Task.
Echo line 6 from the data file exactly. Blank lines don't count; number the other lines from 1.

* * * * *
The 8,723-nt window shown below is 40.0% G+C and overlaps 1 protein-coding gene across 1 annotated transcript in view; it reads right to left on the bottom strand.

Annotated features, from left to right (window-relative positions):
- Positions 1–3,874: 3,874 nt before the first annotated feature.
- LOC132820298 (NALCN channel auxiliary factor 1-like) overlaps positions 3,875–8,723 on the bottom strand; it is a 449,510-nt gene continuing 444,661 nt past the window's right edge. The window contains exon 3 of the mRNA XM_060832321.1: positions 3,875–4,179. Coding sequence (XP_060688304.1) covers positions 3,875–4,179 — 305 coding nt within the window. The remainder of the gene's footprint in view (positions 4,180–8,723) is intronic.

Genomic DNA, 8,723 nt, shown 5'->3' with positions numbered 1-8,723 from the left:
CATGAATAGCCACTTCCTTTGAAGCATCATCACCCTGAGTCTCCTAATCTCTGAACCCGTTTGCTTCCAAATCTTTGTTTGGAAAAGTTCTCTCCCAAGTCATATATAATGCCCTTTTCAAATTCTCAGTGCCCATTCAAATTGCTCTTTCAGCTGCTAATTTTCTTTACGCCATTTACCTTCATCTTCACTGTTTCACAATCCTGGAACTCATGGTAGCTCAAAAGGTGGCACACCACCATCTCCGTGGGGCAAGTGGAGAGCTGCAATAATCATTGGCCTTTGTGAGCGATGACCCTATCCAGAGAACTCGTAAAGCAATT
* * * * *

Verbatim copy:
CATGAATAGCCACTTCCTTTGAAGCATCATCACCCTGAGTCTCCTAATCTCTGAACCCGTTTGCTTCCAAATCTTTGTTTGGAAAAGTTCTCTCCCAAGTCATATATAATGCCCTTTTCAAATTCTCAGTGCCCATTCAAATTGCTCTTTCAGCTGCTAATTTTCTTTACGCCATTTACCTTCATCTTCACTGTTTCACAATCCTGGAACTCATGGTAGCTCAAAAGGTGGCACACCACCATCTCCGTGGGGCAAGTGGAGAGCTGCAATAATCATTGGCCTTTGTGAGCGATGACCCTATCCAGAGAACTCGTAAAGCAATT